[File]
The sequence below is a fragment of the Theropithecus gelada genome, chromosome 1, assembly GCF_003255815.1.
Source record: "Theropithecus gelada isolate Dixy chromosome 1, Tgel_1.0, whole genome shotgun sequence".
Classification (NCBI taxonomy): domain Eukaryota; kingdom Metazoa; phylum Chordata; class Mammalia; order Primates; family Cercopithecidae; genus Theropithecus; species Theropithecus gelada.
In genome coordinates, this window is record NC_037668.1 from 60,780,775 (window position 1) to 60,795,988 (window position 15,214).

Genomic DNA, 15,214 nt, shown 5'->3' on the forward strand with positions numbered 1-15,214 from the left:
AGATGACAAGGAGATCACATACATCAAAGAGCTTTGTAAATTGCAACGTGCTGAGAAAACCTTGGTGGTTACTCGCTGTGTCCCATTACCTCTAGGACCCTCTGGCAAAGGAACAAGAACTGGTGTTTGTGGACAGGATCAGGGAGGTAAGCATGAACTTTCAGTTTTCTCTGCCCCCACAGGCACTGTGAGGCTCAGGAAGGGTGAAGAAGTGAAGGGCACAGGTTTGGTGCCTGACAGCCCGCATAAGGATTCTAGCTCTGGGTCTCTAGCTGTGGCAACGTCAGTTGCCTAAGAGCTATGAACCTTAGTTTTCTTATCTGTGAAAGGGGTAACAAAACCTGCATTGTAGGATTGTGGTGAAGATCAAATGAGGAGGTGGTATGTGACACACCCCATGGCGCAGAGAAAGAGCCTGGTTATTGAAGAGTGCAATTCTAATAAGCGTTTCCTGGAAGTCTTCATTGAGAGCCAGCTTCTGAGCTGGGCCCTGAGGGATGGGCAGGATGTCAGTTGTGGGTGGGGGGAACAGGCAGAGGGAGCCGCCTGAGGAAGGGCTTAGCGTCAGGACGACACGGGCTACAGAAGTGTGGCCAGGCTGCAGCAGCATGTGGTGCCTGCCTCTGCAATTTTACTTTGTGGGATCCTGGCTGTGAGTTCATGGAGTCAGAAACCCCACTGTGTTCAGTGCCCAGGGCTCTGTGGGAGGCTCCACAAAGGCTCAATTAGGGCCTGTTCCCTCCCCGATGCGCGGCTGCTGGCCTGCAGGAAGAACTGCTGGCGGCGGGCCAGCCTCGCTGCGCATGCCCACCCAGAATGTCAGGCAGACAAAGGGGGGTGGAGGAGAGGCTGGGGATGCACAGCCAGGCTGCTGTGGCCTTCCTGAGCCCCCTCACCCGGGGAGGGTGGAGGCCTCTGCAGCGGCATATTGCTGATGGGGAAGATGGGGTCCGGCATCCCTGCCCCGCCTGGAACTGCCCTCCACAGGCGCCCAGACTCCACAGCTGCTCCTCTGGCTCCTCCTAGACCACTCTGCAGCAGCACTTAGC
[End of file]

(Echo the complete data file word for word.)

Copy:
The sequence below is a fragment of the Theropithecus gelada genome, chromosome 1, assembly GCF_003255815.1.
Source record: "Theropithecus gelada isolate Dixy chromosome 1, Tgel_1.0, whole genome shotgun sequence".
Classification (NCBI taxonomy): domain Eukaryota; kingdom Metazoa; phylum Chordata; class Mammalia; order Primates; family Cercopithecidae; genus Theropithecus; species Theropithecus gelada.
In genome coordinates, this window is record NC_037668.1 from 60,780,775 (window position 1) to 60,795,988 (window position 15,214).

Genomic DNA, 15,214 nt, shown 5'->3' on the forward strand with positions numbered 1-15,214 from the left:
AGATGACAAGGAGATCACATACATCAAAGAGCTTTGTAAATTGCAACGTGCTGAGAAAACCTTGGTGGTTACTCGCTGTGTCCCATTACCTCTAGGACCCTCTGGCAAAGGAACAAGAACTGGTGTTTGTGGACAGGATCAGGGAGGTAAGCATGAACTTTCAGTTTTCTCTGCCCCCACAGGCACTGTGAGGCTCAGGAAGGGTGAAGAAGTGAAGGGCACAGGTTTGGTGCCTGACAGCCCGCATAAGGATTCTAGCTCTGGGTCTCTAGCTGTGGCAACGTCAGTTGCCTAAGAGCTATGAACCTTAGTTTTCTTATCTGTGAAAGGGGTAACAAAACCTGCATTGTAGGATTGTGGTGAAGATCAAATGAGGAGGTGGTATGTGACACACCCCATGGCGCAGAGAAAGAGCCTGGTTATTGAAGAGTGCAATTCTAATAAGCGTTTCCTGGAAGTCTTCATTGAGAGCCAGCTTCTGAGCTGGGCCCTGAGGGATGGGCAGGATGTCAGTTGTGGGTGGGGGGAACAGGCAGAGGGAGCCGCCTGAGGAAGGGCTTAGCGTCAGGACGACACGGGCTACAGAAGTGTGGCCAGGCTGCAGCAGCATGTGGTGCCTGCCTCTGCAATTTTACTTTGTGGGATCCTGGCTGTGAGTTCATGGAGTCAGAAACCCCACTGTGTTCAGTGCCCAGGGCTCTGTGGGAGGCTCCACAAAGGCTCAATTAGGGCCTGTTCCCTCCCCGATGCGCGGCTGCTGGCCTGCAGGAAGAACTGCTGGCGGCGGGCCAGCCTCGCTGCGCATGCCCACCCAGAATGTCAGGCAGACAAAGGGGGGTGGAGGAGAGGCTGGGGATGCACAGCCAGGCTGCTGTGGCCTTCCTGAGCCCCCTCACCCGGGGAGGGTGGAGGCCTCTGCAGCGGCATATTGCTGATGGGGAAGATGGGGTCCGGCATCCCTGCCCCGCCTGGAACTGCCCTCCACAGGCGCCCAGACTCCACAGCTGCTCCTCTGGCTCCTCCTAGACCACTCTGCAGCAGCACTTAGC